Volume V, No. 3 Fall 1998 Newsletter
Governors' Decision in Rate Case Appealed by Several Parties
Following the Governors' decision in the recently-concluded postal rate case, appeals were filed in the U. S. Court of Appeals for Washington, DC, by four parties: United Parcel Service (UPS), the Alliance of Nonprofit Mailers (ANM), Niagara Telephone Co., and four photo-finishers acting jointly (District Photo, Nashua Photo, Mystic Color Lab, and Seattle FilmWorks).
All three issues raised by UPS could affect Priority Mail rates. Addition of Alaska air transportation costs would increase parcel post costs, and therefore rates, substantially. Parcel post rates act as a floor under Priority Mail rates. UPS' preferred method for estimating incremental costs would increase the attributable costs of both Express and Priority Mail. By raising the third issue, UPS seeks to raise the markup over the attributable costs of Priority Mail.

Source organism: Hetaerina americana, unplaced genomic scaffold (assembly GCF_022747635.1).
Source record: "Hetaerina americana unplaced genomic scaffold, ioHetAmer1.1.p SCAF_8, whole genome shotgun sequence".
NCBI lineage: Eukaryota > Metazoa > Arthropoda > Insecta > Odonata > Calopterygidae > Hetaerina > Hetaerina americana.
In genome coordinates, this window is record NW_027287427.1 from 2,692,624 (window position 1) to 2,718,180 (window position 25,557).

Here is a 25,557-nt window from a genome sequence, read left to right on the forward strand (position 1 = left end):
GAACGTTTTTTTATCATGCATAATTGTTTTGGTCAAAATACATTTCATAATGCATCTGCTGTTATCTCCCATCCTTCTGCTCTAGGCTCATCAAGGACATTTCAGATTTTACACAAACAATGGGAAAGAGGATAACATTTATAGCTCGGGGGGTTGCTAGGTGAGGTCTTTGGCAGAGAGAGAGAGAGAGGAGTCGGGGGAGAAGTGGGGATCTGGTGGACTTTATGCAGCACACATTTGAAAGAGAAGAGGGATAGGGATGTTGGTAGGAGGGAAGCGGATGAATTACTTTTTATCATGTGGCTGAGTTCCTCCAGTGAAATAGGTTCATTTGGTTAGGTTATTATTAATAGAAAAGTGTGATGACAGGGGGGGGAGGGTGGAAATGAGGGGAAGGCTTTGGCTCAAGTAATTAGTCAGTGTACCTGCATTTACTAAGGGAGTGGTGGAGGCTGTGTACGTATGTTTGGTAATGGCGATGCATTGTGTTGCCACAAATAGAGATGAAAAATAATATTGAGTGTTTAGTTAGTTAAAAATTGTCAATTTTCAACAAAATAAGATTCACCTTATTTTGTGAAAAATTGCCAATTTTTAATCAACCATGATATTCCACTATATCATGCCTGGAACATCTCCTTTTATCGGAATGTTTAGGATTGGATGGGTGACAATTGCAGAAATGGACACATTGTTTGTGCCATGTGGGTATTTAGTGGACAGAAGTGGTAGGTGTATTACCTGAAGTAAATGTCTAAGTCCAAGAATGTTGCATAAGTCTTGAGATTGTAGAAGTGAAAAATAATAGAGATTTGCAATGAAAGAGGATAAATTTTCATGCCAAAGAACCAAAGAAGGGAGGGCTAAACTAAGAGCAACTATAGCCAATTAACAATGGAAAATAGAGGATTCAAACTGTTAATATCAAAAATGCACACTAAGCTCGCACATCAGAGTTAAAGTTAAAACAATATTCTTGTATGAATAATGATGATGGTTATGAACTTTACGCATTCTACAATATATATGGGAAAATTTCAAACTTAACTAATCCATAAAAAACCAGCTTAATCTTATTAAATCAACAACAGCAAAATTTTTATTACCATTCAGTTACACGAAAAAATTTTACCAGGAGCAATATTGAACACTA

ANM charges that the rate increases scheduled for January 10, 1999 are illegal because during the "test year" of the rate case (the current fiscal year) the Postal Service will achieve a $1 billion surplus at current rates. Therefore, no rate increase was necessary to achieve the statutory break-even requirement. ANM's appeal thus could affect all mailers. ANM has also requested that the court hear its appeal on an expedited basis.
Parcel Post Rates Remanded
The Governors' decision in the recent rate case requested that the Commission reconsider the recommended parcel post rates for DDU entry. This request by the Governors was triggered by UPS' complaint that the minimum rate for 2-pound parcels was set arbitrarily low. UPS and CTC, both parties to the rate proceedings, filed comments in late July, and reply comments were filed on August 11. The Commission is expected to issue a further recommended decision soon. As discussed above, Priority Mail rates are calculated (in part) based upon parcel post rates.
Postal Service Budget -- An Unexpected Profitable Year